Connecticut Employment Law Blog Insight on Labor & Employment Developments for Connecticut Businesses

“Vaporizing” One Area of Employment Law? Hmmm.

Posted in Highlight, Human Resources (HR) Compliance, Laws and Regulations

In a post Friday, Walter Olson over at Overlaywered posed this question, “If I could press a button and instantly vaporize one sector of employment law…”  (His suggestion? Age Discrimination laws.)

Jon Hyman, at the Ohio Employer’s Law Blog, picked up on the question and posed it for his readers as well.  Jon’s choice? The Fair Labor Standards Act, the Depression-Act federal wage & hour law.

Set phasor to vaporize

Frankly, I think the question is a bit loaded because it suggests eliminating an area of employment law.  That question is more of a political one.  Jon has seemed to answer the question by reframing it as this — If you were rebuilding an area of employment law from scratch, what would it be?

For me, it’s the area of “leave” laws.  Right now, particularly in Connecticut, there are multiple laws an employer must consider when an employee is absent, particularly for an injury on the job.   Among them: ADA, CFEPA (Connecticut’s version of the ADA), FMLA, CTFMLA (Connecticut’s version of the FMLA), Connecticut Workers Compensation laws, and Connecticut’s new Paid Sick Leave law.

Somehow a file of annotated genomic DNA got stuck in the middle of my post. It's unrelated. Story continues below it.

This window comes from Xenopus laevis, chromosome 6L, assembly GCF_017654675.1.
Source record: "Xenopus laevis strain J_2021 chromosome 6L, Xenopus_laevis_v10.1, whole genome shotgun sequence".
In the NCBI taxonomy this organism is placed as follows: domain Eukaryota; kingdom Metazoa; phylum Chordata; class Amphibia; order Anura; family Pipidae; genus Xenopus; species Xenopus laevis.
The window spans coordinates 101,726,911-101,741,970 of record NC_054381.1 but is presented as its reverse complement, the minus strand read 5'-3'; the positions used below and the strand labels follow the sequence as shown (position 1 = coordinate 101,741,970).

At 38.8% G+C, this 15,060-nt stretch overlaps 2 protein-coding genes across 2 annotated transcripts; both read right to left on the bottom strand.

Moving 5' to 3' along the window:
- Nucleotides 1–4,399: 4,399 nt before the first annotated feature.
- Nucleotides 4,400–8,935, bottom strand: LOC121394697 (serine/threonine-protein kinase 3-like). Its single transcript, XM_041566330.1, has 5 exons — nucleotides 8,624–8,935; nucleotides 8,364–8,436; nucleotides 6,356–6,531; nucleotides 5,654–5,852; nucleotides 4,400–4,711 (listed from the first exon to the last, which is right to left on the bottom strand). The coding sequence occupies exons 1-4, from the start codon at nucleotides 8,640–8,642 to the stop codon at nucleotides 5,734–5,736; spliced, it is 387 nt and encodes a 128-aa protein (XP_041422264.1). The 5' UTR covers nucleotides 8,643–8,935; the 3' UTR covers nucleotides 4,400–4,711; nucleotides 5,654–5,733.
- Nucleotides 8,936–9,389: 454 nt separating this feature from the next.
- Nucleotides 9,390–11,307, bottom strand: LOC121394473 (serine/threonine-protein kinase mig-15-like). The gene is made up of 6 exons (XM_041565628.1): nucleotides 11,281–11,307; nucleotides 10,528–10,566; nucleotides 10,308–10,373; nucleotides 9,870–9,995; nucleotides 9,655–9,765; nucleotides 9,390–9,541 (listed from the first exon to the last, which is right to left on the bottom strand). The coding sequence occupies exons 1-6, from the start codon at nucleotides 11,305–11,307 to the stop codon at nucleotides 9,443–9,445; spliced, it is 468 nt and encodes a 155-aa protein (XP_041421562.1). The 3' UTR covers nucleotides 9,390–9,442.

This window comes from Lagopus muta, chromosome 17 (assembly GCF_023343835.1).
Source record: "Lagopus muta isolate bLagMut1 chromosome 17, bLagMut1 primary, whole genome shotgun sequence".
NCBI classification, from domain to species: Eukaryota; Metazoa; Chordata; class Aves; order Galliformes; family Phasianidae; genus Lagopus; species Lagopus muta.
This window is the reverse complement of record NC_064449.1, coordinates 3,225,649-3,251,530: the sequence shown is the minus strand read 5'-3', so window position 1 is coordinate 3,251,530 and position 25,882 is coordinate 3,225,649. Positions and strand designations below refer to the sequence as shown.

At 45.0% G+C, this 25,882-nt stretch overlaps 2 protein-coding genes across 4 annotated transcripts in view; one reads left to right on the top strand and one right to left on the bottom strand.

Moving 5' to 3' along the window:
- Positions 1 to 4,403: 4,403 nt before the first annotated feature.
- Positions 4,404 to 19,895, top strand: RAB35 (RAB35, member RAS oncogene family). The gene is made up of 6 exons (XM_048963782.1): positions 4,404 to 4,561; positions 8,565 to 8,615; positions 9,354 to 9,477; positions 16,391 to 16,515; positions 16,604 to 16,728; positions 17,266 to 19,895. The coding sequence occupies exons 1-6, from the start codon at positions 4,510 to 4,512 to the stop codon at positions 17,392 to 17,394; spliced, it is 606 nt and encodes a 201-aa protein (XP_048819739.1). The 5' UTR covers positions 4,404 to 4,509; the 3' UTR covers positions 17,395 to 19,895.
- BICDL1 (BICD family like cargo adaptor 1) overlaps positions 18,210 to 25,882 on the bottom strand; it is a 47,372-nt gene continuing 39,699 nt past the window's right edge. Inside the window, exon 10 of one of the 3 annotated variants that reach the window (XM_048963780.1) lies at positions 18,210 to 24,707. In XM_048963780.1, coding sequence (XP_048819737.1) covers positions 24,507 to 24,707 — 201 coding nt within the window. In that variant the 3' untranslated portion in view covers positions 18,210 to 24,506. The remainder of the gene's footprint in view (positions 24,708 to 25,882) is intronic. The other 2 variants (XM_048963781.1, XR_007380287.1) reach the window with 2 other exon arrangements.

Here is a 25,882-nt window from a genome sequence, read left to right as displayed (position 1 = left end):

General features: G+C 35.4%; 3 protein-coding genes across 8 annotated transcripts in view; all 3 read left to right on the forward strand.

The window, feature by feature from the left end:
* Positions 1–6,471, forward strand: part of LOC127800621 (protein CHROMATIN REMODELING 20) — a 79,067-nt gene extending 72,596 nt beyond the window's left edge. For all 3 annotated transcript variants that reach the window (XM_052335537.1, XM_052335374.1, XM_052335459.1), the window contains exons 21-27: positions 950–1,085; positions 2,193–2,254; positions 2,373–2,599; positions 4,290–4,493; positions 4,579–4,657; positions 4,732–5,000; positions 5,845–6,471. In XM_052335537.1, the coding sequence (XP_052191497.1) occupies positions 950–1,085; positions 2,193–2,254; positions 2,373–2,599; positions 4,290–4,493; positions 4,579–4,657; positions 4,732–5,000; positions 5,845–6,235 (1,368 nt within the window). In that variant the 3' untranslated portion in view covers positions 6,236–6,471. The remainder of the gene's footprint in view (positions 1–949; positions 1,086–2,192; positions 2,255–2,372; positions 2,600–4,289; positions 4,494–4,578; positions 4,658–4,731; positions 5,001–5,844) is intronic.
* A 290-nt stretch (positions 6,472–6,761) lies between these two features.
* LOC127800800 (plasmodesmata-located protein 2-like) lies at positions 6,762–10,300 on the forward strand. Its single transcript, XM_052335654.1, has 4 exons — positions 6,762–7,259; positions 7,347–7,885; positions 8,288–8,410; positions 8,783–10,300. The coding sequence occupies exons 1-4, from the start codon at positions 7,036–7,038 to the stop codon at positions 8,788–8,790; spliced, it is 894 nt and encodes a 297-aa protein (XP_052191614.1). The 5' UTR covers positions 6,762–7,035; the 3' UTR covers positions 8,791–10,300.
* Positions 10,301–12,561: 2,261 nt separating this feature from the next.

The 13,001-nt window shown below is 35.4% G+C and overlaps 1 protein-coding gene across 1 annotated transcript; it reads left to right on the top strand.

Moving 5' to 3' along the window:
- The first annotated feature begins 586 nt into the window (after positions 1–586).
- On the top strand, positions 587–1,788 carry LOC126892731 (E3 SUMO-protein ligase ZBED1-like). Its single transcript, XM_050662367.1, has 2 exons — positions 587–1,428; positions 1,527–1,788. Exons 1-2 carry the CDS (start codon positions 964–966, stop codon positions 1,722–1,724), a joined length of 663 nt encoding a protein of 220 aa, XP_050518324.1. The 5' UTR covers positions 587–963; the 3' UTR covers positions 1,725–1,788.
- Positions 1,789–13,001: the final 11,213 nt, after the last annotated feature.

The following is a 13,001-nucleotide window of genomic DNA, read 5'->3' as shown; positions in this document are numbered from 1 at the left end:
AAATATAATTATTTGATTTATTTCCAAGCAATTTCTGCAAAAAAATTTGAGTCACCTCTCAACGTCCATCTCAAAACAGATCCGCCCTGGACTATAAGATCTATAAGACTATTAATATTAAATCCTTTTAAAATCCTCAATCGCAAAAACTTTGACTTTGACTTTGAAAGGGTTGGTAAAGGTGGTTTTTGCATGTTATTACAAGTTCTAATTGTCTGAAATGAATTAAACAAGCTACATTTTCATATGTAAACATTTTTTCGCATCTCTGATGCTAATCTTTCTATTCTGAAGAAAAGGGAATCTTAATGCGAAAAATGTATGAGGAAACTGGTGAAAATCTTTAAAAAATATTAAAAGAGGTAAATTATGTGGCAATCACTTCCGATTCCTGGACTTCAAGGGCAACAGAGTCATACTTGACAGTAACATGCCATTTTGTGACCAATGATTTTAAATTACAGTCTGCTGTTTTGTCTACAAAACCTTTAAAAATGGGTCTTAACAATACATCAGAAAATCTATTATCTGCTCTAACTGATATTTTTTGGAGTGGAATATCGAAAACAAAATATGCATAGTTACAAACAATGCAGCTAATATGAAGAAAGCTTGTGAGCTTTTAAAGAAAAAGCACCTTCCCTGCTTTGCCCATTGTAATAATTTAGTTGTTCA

Not all employers qualify because each statute has a different threshold depending on the number of employees it has and the type of work the employer does. These laws also have differing (and sometimes conflicting) applications as well.

Trying to figure those out shouldn’t take a law degree, and yet, they do.

Imagine, for example, an employee who injures his back while on the job, perhaps suffering a permanent partial  disability.  Six laws may cover what type of leave and time off the employee is entitled to.  That seems inefficient and ineffective.

Of course, this is likely a futile exercise. As I explained in a prior post, the legislature is very good at creating new laws, but bad at rescinding outdated ones.

So, readers, what do you think? What one area would you reshape, rebuild (or vaporize) in employment law?